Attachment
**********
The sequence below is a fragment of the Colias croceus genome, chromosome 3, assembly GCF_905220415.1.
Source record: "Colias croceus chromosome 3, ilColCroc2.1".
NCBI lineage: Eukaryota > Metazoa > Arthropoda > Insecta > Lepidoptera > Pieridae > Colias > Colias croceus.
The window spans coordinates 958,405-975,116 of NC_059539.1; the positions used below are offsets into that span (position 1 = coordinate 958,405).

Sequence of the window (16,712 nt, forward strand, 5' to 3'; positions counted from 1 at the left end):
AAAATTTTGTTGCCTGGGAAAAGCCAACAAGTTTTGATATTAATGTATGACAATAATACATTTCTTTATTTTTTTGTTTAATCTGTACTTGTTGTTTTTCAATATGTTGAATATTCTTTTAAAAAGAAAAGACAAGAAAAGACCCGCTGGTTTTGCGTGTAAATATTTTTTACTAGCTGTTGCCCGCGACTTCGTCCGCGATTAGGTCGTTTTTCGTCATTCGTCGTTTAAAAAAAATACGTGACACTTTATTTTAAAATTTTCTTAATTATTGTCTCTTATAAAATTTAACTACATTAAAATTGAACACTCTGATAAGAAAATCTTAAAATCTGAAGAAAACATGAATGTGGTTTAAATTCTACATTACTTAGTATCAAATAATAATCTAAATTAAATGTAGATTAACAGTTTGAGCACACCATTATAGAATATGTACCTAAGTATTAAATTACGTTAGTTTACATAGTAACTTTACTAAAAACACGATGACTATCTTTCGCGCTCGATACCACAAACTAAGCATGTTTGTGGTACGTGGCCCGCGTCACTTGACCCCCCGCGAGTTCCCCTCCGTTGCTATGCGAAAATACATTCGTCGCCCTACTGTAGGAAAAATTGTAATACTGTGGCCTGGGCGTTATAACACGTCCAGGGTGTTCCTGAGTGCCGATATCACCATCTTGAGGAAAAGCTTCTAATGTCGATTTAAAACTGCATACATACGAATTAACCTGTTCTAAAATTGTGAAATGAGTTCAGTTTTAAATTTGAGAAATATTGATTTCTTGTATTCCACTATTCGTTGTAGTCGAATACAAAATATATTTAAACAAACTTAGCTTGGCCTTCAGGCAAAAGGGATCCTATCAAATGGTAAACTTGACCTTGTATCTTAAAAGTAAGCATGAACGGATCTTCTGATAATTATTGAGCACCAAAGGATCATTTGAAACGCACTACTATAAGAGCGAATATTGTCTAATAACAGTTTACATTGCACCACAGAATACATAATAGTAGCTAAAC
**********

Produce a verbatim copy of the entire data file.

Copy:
The sequence below is a fragment of the Colias croceus genome, chromosome 3, assembly GCF_905220415.1.
Source record: "Colias croceus chromosome 3, ilColCroc2.1".
NCBI lineage: Eukaryota > Metazoa > Arthropoda > Insecta > Lepidoptera > Pieridae > Colias > Colias croceus.
The window spans coordinates 958,405-975,116 of NC_059539.1; the positions used below are offsets into that span (position 1 = coordinate 958,405).

Sequence of the window (16,712 nt, forward strand, 5' to 3'; positions counted from 1 at the left end):
AAAATTTTGTTGCCTGGGAAAAGCCAACAAGTTTTGATATTAATGTATGACAATAATACATTTCTTTATTTTTTTGTTTAATCTGTACTTGTTGTTTTTCAATATGTTGAATATTCTTTTAAAAAGAAAAGACAAGAAAAGACCCGCTGGTTTTGCGTGTAAATATTTTTTACTAGCTGTTGCCCGCGACTTCGTCCGCGATTAGGTCGTTTTTCGTCATTCGTCGTTTAAAAAAAATACGTGACACTTTATTTTAAAATTTTCTTAATTATTGTCTCTTATAAAATTTAACTACATTAAAATTGAACACTCTGATAAGAAAATCTTAAAATCTGAAGAAAACATGAATGTGGTTTAAATTCTACATTACTTAGTATCAAATAATAATCTAAATTAAATGTAGATTAACAGTTTGAGCACACCATTATAGAATATGTACCTAAGTATTAAATTACGTTAGTTTACATAGTAACTTTACTAAAAACACGATGACTATCTTTCGCGCTCGATACCACAAACTAAGCATGTTTGTGGTACGTGGCCCGCGTCACTTGACCCCCCGCGAGTTCCCCTCCGTTGCTATGCGAAAATACATTCGTCGCCCTACTGTAGGAAAAATTGTAATACTGTGGCCTGGGCGTTATAACACGTCCAGGGTGTTCCTGAGTGCCGATATCACCATCTTGAGGAAAAGCTTCTAATGTCGATTTAAAACTGCATACATACGAATTAACCTGTTCTAAAATTGTGAAATGAGTTCAGTTTTAAATTTGAGAAATATTGATTTCTTGTATTCCACTATTCGTTGTAGTCGAATACAAAATATATTTAAACAAACTTAGCTTGGCCTTCAGGCAAAAGGGATCCTATCAAATGGTAAACTTGACCTTGTATCTTAAAAGTAAGCATGAACGGATCTTCTGATAATTATTGAGCACCAAAGGATCATTTGAAACGCACTACTATAAGAGCGAATATTGTCTAATAACAGTTTACATTGCACCACAGAATACATAATAGTAGCTAAAC